HMRlignan may inhibit prostate cancer

By Stephen Daniells

- Last updated on GMT

Research from Italy has shed light on possible mechanisms for
stopping the growth of prostate cancer by Linnea's HMRlignan, as
the company continues to consolidate the science behind its

"Our data support the notion that hydroxmatairesinol (HMRlignan), and to a greater extent its human metabolite enterolactone, may suppress the growth of prostate cancer cells,"​ said lead researcher Marco Cosentino from the Department of Clinical Medicine at the University of Insubria in Italy.

Lignans have a weak oestrogen-like activity and in humans 7-hydroxymatairesinol is converted into a mammalian lignan called enterolactone. Epidemiological studies have linked enterolactone to a reduced risk of certain hormone-related health conditions including breast cancer and cardiovascular disease.

"Also in view of its well-established tolerability and bioavailability, hydroxmatairesinol represents a viable dietary supplement providing a suitable source for endogenous entrolactone that, in turn, may play a role in the promotion of prostate health,"​ concluded Cosentino.

Over half a million men worldwide are diagnosed with prostate cancer every year, with over 200,000 deaths from the disease.

The new study, which has not been seen by and is yet to be published in a peer-reviewed journal, investigated the effects of enterolactone (70-100 micromoles) or hydroxymatairesinol (70-100 micromoless) on human androgen-dependent prostate cancer cells lines for 48 hours. Estradiol (100 micromoles) and the cytotoxic agent cycloheximide (10 micromoles) were used as the experimental controls.

The results are reported to show that both enterolactone and hydroxymatairesinol increased programmed cell death (apoptosis) in a dose-dependent manner. Enterolactone is said to be two times as effective as hydroxymatairesinol in this experiment but less than half that of cycloheximide and estradiol.

"These results indicate that, in-vitro, the viability of human prostate cancer cells is impaired by the lignans enterolactone and, to a lesser extent, hydroxymatairesinol. The effect is, however, milder than that of an established cytotoxic agent such as cycloheximide,"​ said Cosentino.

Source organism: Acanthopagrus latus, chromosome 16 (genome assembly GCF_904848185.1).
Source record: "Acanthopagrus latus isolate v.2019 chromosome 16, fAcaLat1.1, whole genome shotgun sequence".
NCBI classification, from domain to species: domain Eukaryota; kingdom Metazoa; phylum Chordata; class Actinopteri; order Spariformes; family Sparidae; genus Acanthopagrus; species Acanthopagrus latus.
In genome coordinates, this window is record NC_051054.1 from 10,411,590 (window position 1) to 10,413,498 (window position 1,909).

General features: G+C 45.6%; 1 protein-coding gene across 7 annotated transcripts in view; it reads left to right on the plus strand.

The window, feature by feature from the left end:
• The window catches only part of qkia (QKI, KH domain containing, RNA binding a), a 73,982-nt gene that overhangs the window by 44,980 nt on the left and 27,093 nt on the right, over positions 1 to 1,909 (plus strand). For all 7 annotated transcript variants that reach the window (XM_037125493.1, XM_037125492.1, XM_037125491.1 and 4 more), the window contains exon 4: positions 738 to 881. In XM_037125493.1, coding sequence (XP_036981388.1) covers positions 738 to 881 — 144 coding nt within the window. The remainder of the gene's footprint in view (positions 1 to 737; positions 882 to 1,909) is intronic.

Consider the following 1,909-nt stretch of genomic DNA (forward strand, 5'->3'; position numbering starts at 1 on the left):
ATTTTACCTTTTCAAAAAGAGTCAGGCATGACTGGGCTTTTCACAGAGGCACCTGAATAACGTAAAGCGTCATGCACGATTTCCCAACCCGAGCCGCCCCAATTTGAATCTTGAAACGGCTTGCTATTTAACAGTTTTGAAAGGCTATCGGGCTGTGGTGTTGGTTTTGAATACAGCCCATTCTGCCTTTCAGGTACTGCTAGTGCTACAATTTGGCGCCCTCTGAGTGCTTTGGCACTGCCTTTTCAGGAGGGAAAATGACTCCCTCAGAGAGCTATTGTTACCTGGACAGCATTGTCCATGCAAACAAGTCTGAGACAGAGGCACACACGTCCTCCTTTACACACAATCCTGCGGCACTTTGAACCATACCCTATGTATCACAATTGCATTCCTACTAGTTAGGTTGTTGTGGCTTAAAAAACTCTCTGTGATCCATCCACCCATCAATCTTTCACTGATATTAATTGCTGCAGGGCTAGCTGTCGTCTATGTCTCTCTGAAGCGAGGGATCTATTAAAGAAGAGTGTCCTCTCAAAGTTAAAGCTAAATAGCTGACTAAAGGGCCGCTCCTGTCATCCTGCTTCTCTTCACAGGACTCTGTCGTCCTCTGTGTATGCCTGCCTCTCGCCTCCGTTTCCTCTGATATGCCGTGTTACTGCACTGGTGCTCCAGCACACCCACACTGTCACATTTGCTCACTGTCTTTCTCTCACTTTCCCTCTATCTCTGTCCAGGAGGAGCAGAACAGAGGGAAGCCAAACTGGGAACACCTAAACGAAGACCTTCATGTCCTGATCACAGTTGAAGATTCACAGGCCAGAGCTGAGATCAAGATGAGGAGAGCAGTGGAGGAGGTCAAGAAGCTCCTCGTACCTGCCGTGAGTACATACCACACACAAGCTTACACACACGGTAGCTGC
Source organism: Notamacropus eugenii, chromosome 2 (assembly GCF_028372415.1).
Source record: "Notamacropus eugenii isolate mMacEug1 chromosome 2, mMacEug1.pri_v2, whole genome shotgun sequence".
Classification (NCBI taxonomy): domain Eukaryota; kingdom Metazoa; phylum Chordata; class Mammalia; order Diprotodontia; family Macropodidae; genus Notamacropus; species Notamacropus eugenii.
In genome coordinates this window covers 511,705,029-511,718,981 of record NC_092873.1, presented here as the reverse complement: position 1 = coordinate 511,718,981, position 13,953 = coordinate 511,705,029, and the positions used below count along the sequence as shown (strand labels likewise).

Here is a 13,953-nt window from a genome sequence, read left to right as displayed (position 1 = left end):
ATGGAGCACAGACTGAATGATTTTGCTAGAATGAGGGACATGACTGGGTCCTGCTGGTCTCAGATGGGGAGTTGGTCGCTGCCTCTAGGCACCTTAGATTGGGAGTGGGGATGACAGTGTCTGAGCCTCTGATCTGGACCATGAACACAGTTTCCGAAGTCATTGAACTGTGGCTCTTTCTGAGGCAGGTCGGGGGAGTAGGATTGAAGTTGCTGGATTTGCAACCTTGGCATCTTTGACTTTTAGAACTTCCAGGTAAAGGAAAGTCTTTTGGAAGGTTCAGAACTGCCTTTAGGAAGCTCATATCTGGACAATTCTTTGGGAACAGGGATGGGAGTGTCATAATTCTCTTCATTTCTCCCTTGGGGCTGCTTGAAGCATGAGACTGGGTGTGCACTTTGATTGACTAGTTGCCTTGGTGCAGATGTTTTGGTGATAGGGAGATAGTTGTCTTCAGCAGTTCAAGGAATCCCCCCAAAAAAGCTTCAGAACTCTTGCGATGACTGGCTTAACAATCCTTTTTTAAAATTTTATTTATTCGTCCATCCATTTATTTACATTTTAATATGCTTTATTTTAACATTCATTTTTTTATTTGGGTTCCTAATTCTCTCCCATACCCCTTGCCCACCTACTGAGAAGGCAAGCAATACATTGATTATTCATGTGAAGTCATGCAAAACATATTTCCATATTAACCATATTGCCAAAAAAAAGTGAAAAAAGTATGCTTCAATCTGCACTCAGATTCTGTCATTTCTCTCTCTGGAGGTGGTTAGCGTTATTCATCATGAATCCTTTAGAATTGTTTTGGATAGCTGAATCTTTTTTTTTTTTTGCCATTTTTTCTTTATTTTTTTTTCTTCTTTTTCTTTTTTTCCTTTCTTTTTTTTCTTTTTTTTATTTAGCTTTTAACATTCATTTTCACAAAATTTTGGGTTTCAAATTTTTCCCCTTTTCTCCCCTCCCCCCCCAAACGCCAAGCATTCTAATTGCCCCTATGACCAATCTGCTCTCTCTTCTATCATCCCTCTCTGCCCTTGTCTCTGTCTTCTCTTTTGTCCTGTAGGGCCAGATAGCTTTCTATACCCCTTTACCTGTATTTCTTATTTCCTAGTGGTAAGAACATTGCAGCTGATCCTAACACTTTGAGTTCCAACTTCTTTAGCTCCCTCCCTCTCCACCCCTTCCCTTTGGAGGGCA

Robin Ward, vice president of marketing for Linnea, told "The study was completed last week and build on the state of the art regarding the pharmacology of lignans and the active metabolite enterolactone."

Cosentino and his researchers propose that the mechanism is likely to be via an oestrogen-like action.

"This is the first study showing the ability of enterolactone and hydroxymatairesinol to modify the intracellular balance between pro- and anti-apoptotic proteins, an action which likely contributes to the overall pro-apoptotic effect of both lignans.

Such an action is, however, exerted at concentrations that are several tenfold lower than those affecting cell viability, suggesting that additional mechanisms are involved in the final pro-apoptotic effect,"​ said Cosentino.

Since obtaining the rights to commercialise the HMRlignan in early 2005, the company has been active in sponsoring studies for different health conditions, including the menopause, bone health, heart health, and protection against breast and prostate cancer.

"The results provide data that supports the hypothesis that lignans support prostate health. The the next step is an animal model looking at the capacity of HMRlignan to reduce prostate size. The eventual target is a human study looking at capacity of Norwegian spruce lignans to address the urological symptomology of BPH [benign prostate hyperplasia],"​ said Ward.

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